Jcpoa – The Iranian nuclear agreement is between yes and but
Joint Comprehensive Plan of Action (JCPOA) – Iran’s nuclear deal with the capital Tehran for a nuclear arsenal is one of those complicated issues and a futile exercise for many observers who have always questioned its effectiveness, to begin with . The confidence deficit is endemic and none of the opponents have tried to fill it.
In any negotiation, both parties want to extract the maximum mileage until it becomes a zero-sum game. Face-saving and some kind of victory for all parties, at least perceived, is often the result. In addition, third parties who are likely to be indirectly and directly affected need consolation and clarity.
Joint Comprehensive Plan of Action (JCPOA) – Iran’s nuclear deal with the capital Tehran for a nuclear arsenal is one such complicated issue and a futile exercise for many observers who have always questioned its effectiveness in departure. The confidence deficit is endemic and none of the opponents have tried to fill it.
Since 1979, when the Khomeini regime took control of Tehran, Tel Aviv and to some extent Riyadh and other Sunni states have been stuck in a mutually destructive syndrome of existential threats and crises. Both sides used overt and covert means to undermine each other’s abilities and capabilities.
Israel wants to decimate Iran’s ability to enrich uranium and delay the acquisition of an “Islamic bomb” it may already have. Israel is also a nuclear state and parity in deterrence can mean losing the edge.
But Comrade Trump reneged on the deal in 2018 and, through his “maximum pressure tactics” and tougher sanctions regime, tried to push Iran into a corner. But the result was the exact opposite as Tehran continued to advance its centrifuges and enhance its enrichment capabilities and came even closer to the abhorred goal. And the already unstable region was close to boiling.
Jake Sullivan NSA warned Tehran: “If Iran attacks any of our citizens, including those who continue to serve the United States or those who served previously, Iran will face serious consequences.”
“Do we have to be able to carry out military operations to prevent it
Tehran condemned the US decision. “Iran strongly warns against any action against Iranian citizens under the guise of these ridiculous and baseless accusations,” Foreign Ministry spokesman Nasser Kanaani said.
This hyperactivity in messaging could be a pressure tactic and could even be a disruptive cause for any chance of the deal coming to fruition as both sides take standing positions.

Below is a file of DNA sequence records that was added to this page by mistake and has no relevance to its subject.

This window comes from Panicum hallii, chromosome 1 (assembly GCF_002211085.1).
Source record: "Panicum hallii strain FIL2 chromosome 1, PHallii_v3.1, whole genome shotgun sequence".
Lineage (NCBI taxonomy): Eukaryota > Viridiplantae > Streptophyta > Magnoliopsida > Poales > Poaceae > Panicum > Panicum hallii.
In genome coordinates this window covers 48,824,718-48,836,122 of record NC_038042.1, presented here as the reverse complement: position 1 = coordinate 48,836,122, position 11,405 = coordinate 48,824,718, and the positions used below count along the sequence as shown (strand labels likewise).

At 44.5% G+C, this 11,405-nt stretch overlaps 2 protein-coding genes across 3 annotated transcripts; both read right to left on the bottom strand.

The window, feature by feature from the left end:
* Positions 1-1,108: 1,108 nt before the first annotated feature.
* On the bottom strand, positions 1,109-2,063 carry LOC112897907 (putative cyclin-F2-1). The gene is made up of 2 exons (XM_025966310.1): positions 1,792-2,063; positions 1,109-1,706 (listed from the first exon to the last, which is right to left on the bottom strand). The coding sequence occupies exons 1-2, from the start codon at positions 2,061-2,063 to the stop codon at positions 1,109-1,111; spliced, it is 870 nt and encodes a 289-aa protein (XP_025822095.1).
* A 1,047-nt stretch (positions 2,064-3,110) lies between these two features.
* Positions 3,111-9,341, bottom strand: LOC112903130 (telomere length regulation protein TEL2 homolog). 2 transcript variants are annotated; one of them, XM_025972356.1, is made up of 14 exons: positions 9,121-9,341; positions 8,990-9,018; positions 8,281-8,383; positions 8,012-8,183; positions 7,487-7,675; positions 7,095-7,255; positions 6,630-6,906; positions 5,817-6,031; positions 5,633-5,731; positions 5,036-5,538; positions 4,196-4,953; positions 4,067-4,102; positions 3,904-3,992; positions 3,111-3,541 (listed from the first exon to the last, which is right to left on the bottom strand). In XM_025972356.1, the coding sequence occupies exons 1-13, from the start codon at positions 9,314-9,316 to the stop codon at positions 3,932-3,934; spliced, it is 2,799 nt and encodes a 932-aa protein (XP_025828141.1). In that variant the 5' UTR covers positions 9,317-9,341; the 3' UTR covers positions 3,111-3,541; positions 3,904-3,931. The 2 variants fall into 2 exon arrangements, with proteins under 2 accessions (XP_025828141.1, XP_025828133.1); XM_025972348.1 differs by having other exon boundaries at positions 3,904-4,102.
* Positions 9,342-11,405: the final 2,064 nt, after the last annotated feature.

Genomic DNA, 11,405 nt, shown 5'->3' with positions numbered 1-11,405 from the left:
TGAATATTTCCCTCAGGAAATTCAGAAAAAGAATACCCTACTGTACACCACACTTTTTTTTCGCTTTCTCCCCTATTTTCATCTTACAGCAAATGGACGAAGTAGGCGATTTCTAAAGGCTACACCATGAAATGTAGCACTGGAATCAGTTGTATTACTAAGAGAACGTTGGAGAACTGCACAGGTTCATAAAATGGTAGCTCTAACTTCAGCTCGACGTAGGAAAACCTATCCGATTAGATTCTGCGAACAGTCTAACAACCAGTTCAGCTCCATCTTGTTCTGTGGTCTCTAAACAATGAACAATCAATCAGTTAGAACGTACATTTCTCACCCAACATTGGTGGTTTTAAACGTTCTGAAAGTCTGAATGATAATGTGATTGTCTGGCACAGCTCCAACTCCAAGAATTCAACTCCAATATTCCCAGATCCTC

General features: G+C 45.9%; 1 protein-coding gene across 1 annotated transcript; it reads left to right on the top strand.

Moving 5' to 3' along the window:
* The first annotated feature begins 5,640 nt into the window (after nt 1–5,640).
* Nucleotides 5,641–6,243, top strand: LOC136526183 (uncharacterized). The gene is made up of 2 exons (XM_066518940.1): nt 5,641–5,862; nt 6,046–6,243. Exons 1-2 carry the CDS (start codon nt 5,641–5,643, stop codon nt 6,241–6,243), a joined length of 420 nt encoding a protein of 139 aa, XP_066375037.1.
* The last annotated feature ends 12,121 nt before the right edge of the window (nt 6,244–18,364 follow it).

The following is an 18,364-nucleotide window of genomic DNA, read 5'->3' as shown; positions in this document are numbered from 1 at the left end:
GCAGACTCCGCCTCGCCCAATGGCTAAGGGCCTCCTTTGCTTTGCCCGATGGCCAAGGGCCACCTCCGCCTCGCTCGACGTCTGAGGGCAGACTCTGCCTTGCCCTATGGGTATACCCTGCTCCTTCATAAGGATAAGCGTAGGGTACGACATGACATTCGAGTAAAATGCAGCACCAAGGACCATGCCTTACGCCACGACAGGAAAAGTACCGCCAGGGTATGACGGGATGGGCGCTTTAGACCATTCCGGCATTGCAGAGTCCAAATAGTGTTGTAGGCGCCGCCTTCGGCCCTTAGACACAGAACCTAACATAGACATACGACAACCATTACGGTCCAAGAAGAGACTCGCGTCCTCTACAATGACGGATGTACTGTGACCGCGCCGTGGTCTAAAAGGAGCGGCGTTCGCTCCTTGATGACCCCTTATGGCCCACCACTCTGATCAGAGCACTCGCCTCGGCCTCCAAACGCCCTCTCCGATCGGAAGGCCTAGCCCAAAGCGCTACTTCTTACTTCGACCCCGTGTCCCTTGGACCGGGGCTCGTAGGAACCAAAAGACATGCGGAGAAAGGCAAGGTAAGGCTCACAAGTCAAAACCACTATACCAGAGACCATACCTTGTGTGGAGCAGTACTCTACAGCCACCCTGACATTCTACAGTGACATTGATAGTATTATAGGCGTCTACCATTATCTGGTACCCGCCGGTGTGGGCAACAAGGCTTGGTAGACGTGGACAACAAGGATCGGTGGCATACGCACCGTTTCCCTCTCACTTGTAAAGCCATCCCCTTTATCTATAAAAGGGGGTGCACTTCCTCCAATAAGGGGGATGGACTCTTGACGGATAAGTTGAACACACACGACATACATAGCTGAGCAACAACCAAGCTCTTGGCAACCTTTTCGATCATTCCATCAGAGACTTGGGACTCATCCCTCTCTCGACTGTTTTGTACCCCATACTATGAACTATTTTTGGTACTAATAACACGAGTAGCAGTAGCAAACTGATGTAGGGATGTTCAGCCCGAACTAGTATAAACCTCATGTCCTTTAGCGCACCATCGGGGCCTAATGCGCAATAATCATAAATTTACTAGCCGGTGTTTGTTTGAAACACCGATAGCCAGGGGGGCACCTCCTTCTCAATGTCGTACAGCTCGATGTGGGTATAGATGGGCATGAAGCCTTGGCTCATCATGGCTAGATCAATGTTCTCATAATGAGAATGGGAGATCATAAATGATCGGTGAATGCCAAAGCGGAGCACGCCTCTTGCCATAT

Recently, EU foreign policy chief Josep Borrell visited Tehran to relaunch the stalled talks and finally, according to them, the two sides tentatively agreed on a draft deal. All returned to their capitals. The Iranians admitted that the agreement was close but with a “big but”.
While Americans are trying, they seem to be losing hope and Iranians are feeling emboldened by the ongoing global crisis that could pay them some dividends. Therefore, Tehran could seek to extract as much as possible before being bracketed into the outlines of the deal. Although Iran will surely benefit economically from the revival of the JCPOA, they have no doubt learned to live with and circumvent Western sanctions for decades.
Iranian Parliament Speaker Mohammad Bagher Ghalibaf reiterated that there are two views on how to approach the negotiations. One is that Iran must submit and the other is that Iran must “resist and stand up.” But experience has shown that with resistance, relying on the people and careful economic planning is the only way to save”.
The trust deficit is profound. Tehran wants American guarantees that in the event of another Republican presidency, the agreement will remain intact. Biden or for that matter any American president after what happened in the Trump era could not give such a guarantee and Iranians should not be naive to even ask and accept one. But a quick resolution of the JCPOA is indeed desirable.
— The author, Anil Trigunayat, is a former Indian ambassador and heads the West Asia Expert Group at the Vivekananda International Foundation. The opinions expressed are personal.
(Edited by : Ajay Vaishnav)